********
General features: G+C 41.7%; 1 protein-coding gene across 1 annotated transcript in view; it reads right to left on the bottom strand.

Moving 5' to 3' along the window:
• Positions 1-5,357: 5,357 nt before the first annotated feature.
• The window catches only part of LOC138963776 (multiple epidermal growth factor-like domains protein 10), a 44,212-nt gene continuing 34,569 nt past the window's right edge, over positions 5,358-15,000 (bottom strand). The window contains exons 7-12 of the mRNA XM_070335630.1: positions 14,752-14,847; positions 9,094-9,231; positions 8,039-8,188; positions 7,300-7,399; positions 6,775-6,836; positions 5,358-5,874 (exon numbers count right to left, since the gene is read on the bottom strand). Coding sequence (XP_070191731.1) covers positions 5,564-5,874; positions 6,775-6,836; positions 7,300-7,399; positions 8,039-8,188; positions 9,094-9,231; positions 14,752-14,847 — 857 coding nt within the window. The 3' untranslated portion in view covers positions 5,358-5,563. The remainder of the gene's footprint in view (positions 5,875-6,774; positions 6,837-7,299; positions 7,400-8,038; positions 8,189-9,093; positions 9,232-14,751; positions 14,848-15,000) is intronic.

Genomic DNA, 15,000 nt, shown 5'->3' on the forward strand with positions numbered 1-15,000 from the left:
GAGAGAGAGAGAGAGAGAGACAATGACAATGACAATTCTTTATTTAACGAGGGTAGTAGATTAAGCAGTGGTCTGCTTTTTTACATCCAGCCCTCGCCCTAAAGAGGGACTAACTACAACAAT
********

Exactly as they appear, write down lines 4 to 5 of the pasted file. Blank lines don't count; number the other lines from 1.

• The window catches only part of LOC138963776 (multiple epidermal growth factor-like domains protein 10), a 44,212-nt gene continuing 34,569 nt past the window's right edge, over positions 5,358-15,000 (bottom strand). The window contains exons 7-12 of the mRNA XM_070335630.1: positions 14,752-14,847; positions 9,094-9,231; positions 8,039-8,188; positions 7,300-7,399; positions 6,775-6,836; positions 5,358-5,874 (exon numbers count right to left, since the gene is read on the bottom strand). Coding sequence (XP_070191731.1) covers positions 5,564-5,874; positions 6,775-6,836; positions 7,300-7,399; positions 8,039-8,188; positions 9,094-9,231; positions 14,752-14,847 — 857 coding nt within the window. The 3' untranslated portion in view covers positions 5,358-5,563. The remainder of the gene's footprint in view (positions 5,875-6,774; positions 6,837-7,299; positions 7,400-8,038; positions 8,189-9,093; positions 9,232-14,751; positions 14,848-15,000) is intronic.

Genomic DNA, 15,000 nt, shown 5'->3' on the forward strand with positions numbered 1-15,000 from the left: